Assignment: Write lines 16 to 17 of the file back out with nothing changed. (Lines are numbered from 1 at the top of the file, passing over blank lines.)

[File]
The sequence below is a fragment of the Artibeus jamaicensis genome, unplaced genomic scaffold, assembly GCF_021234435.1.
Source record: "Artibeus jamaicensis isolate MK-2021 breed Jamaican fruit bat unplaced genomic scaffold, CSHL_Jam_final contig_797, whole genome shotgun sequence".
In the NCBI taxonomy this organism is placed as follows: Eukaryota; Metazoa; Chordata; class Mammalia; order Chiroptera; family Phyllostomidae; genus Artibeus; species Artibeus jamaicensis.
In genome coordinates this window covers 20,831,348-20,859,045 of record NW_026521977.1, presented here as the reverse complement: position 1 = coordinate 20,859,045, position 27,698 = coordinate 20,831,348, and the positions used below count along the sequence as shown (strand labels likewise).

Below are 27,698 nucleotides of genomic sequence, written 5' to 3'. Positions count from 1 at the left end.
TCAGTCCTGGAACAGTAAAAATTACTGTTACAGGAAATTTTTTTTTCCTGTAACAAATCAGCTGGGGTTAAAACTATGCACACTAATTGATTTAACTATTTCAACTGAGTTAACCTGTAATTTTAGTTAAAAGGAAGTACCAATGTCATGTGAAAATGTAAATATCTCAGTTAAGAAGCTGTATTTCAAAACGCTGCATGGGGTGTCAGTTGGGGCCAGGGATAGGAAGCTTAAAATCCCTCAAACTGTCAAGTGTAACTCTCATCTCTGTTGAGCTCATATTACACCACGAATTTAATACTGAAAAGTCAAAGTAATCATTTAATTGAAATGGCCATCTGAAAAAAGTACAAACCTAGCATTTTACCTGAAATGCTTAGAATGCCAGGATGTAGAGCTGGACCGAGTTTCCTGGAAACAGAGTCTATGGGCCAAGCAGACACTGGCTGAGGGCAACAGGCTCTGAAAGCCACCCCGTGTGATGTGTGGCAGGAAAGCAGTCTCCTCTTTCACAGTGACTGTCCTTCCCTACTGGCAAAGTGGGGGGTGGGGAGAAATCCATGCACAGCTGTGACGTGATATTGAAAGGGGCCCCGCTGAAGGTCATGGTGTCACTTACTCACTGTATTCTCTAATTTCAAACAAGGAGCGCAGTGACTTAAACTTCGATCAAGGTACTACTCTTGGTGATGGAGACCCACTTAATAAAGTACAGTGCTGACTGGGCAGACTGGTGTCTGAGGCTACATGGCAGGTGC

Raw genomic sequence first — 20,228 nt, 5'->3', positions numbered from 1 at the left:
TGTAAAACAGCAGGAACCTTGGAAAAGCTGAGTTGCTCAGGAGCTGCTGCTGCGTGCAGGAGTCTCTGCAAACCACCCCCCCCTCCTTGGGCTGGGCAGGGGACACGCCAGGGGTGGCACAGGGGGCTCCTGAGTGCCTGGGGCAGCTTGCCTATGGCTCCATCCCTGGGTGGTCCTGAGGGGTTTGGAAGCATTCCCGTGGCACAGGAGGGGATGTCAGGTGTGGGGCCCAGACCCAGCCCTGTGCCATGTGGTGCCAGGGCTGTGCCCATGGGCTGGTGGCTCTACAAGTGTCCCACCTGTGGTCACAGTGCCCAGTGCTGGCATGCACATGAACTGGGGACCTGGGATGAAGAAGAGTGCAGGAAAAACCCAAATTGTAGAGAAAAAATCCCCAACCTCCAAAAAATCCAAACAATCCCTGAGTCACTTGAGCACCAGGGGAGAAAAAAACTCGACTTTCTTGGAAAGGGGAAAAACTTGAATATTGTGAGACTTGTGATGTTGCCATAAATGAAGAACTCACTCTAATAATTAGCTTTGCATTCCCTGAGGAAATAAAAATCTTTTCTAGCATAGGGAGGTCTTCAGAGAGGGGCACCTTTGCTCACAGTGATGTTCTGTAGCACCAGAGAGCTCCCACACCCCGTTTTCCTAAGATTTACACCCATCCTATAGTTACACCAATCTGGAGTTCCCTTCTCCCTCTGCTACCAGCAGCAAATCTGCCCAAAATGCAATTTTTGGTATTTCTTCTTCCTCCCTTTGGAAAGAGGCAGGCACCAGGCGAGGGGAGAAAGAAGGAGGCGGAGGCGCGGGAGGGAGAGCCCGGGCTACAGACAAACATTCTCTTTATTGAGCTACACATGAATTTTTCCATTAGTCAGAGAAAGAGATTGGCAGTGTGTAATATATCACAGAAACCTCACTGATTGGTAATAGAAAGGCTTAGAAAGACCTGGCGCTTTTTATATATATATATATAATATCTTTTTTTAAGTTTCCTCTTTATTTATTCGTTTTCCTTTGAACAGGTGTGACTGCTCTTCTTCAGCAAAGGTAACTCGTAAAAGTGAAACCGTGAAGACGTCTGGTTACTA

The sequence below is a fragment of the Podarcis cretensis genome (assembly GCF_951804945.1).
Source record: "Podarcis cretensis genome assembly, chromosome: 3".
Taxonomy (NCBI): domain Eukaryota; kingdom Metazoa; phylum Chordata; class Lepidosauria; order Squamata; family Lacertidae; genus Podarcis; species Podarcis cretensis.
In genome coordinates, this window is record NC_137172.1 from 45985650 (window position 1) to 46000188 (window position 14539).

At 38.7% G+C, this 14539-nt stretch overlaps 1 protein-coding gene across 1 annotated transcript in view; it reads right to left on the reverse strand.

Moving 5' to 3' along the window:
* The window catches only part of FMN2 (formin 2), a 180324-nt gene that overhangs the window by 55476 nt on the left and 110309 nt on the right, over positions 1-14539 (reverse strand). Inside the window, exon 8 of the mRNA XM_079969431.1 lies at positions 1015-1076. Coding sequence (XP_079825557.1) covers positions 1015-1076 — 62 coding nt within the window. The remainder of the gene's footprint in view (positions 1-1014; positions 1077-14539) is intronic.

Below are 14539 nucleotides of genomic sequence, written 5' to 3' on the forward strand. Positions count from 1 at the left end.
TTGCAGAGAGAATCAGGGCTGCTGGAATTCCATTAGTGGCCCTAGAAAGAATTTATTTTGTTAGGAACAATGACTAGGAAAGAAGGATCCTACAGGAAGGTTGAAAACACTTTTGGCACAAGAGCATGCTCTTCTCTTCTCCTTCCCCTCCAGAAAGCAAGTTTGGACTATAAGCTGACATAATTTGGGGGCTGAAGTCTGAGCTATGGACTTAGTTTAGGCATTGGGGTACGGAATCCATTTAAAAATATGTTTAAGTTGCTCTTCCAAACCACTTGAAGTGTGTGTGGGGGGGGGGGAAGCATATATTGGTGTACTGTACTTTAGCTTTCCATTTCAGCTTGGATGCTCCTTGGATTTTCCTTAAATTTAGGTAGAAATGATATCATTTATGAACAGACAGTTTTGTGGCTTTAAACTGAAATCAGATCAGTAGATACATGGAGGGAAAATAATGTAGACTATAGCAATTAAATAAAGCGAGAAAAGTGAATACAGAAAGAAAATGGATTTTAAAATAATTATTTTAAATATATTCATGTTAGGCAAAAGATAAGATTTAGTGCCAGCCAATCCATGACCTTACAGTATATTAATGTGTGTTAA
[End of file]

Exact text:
Below are 14539 nucleotides of genomic sequence, written 5' to 3' on the forward strand. Positions count from 1 at the left end.
TTGCAGAGAGAATCAGGGCTGCTGGAATTCCATTAGTGGCCCTAGAAAGAATTTATTTTGTTAGGAACAATGACTAGGAAAGAAGGATCCTACAGGAAGGTTGAAAACACTTTTGGCACAAGAGCATGCTCTTCTCTTCTCCTTCCCCTCCAGAAAGCAAGTTTGGACTATAAGCTGACATAATTTGGGGGCTGAAGTCTGAGCTATGGACTTAGTTTAGGCATTGGGGTACGGAATCCATTTAAAAATATGTTTAAGTTGCTCTTCCAAACCACTTGAAGTGTGTGTGGGGGGGGGGGAAGCATATATTGGTGTACTGTACTTTAGCTTTCCATTTCAGCTTGGATGCTCCTTGGATTTTCCTTAAATTTAGGTAGAAATGATATCATTTATGAACAGACAGTTTTGTGGCTTTAAACTGAAATCAGATCAGTAGATACATGGAGGGAAAATAATGTAGACTATAGCAATTAAATAAAGCGAGAAAAGTGAATACAGAAAGAAAATGGATTTTAAAATAATTATTTTAAATATATTCATGTTAGGCAAAAGATAAGATTTAGTGCCAGCCAATCCATGACCTTACAGTATATTAATGTGTGTTAA